18 SEP 2015
India - Recognition of single parent as legal guardian
The verdict of the Supreme Court on 6 July 2015 in ABC v The State, holding that a single unwed mother has a right to maintain a petition to claim sole and exclusive guardianship of a child born outside of wedlock, is a path-breaking view shattering the shackles of traditional and conventional societal set-ups in a realm of statutory personal laws where a Uniform Civil Code still remains a Constitutional aspiration. The Apex Court set aside the judgments of the Guardian Judge and the high Court which had summarily rejected the claim of the mother who had refused to disclose the identity of the father which had obviated issuance of notice to the natural father. The Supreme Court, whilst setting aside the in limine dismissal by the Guardian Judge, upheld the maintainability of the single mother's application for guardianship and remanded it to the Guardian Court for consideration of and deciding the matter on merits expeditiously without requiring notice to be given to the father of the child. The Apex Court in doing so has observed that:
'having received knowledge of a situation that vitally affected the future and welfare of a child, the Courts below could be seen as having been derelict in their duty in merely dismissing the petition without considering all the problems, complexities and complications concerning the child brought within its portals.'
The salutory Apex Court judgment which protects the identities of all the parties also culls out a new dimension of matrimonial jurisprudence in recognising the mother's fundamental right of privacy which may have been violated if she was compelled to disclose the name and particulars of the father of the child. Besides holding that there is no indication that the welfare of the child would be undermined in non-disclosure of the identity of the father or that court notice is mandatory in the child's interest, it is also observed that non-issuance of notice to the father 'may well protect the child from social stigma and endless controversy'. However, very aptly, the Apex Court has a note of caution for the verdict being relief upon in other inter-parental child custody disputes by stating that:
'we should not be misunderstood as having given our imprimatur to an attempt by one of the spouses to unilaterally seek custody of a child from the marriage behind the back of the other spouse.'
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Espousing the implementation of a uniform civil code, which the Apex Court laments as 'this remains an unaddressed constitutional expectation', the erudite verdict drawing support from India acceding to the Convention on the Rights of the Child overcomes barriers of religion to accord relief to unwed Christian mothers in India by granting the benefit of seeking guardianship 'of their illegitimate children by virtue of their maternity alone, without the requirement of any notice to the putative fathers.' Clearly, a new family law jurisprudence emerges.
Still further, the Apex Court gives a new beneficial interpretation to the term 'parent' in the Guardian and Wards Act 1890 ('GWA') by interpreting it to mean, 'in the case of illegitimate children whose sole care giver is one of his/her parents, to principally mean that parent alone'. Likewise, the requirement of appointment of a guardian under the GWA for a minor whose father is living, the milestone verdict rules that, 'the views of an uninvolved father are not essential, in our opinion, to protect the interests of a child born out of wedlock and being raised solely by his/her mother'. Finding that the sole factum before the Court is the welfare of the minor child, the benefit further reaches out to issuance of birth certificates as well, by issuing directions, 'intendedly not restricted to the circumstances or the parties before us'. This is stated in the judgment by holding that, 'accordingly, we direct that if a single parent/unwed mother applied for the issuance of a birth certificate for a child born from her womb, the Authorities concerned may only require her to furnish an affidavit to this effect, and must thereupon issue the birth certificate, unless there is a court direction to the contrary'. This general directive will serve as a mandatory practice direction for administrative authorities, Family Courts and Guardian Judges all over the country who are faced with the peculiar dilemma of having similar guardianship applications before them and could not have adjudicated such petitions of single parents.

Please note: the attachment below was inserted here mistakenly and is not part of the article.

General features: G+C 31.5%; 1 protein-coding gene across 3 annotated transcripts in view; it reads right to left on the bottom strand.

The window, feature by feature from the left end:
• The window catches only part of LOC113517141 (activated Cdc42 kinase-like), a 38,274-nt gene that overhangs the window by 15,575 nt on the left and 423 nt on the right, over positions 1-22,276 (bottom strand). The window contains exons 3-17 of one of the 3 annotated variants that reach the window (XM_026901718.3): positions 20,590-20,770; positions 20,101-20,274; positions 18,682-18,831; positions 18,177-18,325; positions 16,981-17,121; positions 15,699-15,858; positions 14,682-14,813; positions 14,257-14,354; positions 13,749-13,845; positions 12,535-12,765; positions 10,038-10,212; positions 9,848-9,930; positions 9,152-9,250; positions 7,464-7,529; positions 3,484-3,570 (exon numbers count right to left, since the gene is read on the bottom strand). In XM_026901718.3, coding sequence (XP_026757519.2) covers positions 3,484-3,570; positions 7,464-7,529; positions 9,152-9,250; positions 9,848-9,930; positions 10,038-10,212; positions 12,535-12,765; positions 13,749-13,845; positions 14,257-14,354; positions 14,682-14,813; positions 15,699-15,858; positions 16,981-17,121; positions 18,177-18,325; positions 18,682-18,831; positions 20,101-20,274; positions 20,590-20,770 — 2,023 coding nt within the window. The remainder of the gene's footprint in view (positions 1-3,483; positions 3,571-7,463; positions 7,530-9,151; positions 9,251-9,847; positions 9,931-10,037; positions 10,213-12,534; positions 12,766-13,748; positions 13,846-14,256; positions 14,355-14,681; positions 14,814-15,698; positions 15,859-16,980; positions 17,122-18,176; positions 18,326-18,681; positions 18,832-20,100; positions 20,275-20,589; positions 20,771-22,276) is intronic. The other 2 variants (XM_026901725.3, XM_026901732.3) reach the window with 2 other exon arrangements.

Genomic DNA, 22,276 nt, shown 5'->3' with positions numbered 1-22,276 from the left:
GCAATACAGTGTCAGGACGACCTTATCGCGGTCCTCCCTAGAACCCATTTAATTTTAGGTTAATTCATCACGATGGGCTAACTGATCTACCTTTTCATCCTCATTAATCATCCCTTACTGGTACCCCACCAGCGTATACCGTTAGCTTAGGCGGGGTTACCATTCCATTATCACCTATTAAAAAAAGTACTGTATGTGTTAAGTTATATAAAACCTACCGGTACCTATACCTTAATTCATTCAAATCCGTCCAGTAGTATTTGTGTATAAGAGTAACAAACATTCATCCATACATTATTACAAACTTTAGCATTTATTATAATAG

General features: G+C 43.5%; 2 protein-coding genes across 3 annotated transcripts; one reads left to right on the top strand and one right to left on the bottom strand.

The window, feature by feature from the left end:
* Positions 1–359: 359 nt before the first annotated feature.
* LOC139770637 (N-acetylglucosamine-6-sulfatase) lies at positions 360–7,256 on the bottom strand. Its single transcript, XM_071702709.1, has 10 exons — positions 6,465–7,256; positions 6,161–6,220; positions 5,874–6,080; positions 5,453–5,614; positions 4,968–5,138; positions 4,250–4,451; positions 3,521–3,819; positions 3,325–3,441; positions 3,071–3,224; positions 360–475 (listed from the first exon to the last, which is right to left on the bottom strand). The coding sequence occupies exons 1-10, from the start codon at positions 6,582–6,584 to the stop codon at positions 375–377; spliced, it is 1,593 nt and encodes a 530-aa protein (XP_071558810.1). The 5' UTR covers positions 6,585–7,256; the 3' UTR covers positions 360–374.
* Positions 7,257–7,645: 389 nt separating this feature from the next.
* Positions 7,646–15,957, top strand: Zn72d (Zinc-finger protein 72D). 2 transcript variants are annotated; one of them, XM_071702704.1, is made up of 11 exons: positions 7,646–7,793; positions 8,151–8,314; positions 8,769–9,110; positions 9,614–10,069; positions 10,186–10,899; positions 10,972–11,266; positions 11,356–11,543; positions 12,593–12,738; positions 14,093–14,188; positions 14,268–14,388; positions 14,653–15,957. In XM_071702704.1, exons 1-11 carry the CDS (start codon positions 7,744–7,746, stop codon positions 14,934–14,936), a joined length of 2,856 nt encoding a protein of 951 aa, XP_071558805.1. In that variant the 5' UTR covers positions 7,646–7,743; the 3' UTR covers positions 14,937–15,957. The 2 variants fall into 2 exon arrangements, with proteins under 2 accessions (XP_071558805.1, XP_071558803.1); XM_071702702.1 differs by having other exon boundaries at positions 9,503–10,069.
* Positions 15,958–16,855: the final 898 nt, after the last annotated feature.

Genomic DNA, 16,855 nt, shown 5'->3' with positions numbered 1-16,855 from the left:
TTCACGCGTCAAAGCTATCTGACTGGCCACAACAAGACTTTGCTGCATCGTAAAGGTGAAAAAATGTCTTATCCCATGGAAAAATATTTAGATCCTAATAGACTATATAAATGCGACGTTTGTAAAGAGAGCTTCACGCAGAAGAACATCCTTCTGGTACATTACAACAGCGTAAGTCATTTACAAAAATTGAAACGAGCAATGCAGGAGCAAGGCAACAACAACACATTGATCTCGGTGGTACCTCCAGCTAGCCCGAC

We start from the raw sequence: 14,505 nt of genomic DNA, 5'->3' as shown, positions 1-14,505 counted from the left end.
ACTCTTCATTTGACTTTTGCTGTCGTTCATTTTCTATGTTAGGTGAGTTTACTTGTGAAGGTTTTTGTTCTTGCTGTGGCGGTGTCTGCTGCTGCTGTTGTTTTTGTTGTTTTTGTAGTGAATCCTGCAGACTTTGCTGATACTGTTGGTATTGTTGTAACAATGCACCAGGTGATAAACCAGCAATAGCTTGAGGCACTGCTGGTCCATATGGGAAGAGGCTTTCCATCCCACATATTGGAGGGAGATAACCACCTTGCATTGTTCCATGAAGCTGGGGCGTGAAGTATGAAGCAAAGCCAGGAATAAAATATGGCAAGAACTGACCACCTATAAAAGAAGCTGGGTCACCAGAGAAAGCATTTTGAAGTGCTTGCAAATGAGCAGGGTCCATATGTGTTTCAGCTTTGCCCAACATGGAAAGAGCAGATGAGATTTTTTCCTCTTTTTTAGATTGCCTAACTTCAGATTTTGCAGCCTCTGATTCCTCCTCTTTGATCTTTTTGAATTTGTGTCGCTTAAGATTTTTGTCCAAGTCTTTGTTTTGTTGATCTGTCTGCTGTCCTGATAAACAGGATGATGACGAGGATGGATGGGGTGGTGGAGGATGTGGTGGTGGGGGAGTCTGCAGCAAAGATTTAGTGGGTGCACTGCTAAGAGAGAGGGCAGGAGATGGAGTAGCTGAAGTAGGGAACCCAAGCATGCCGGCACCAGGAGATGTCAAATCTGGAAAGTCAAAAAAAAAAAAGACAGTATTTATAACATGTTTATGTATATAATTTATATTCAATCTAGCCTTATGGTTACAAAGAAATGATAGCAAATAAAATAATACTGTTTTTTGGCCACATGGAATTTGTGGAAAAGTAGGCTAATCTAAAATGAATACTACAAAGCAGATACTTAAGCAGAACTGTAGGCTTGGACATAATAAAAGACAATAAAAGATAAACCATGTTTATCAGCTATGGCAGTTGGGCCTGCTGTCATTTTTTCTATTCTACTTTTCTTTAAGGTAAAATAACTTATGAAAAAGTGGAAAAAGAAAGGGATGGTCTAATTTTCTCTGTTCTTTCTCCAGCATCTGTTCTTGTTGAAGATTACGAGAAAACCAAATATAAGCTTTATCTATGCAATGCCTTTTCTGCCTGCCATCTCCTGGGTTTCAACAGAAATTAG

The above directions, laudable as they are, may pose a dilemma in cases where the children are conceived and/or born from in-vitro fertilisation (IVF) and surrogacy arrangements to couples or single/gay parents, where the legal identity of the mother is presently not governed by any statutory legislation. Necessarily, the child born to the womb of a surrogate mother may not quality her to the benefit of a birth certificate and may cause conflicting problems with natural parents particularly when the commissioning mother has relied on an egg donor. Such a predicament may only necessitate Parliament to legislate a law on surrogacy as misconceived reliance on the judgment may create litigative rights for seeking undue benefits for extraneous considerations in such cases. Regardless, the verdict is a fresh breath espousing rights of parenthood upon single parents and unwed mothers caught up in a conventional time wrap wherein the Apex Court has held that, 'the law is dynamic and is expected to diligently keep pace with time and the legal conundrums and enigmas it presents'. The yeoman spirit of the Apex Court to give effective relief a plethora of conventional personal laws reflects the vibrant stature of the Indian judiciary reaching out in adjudicating family disputes.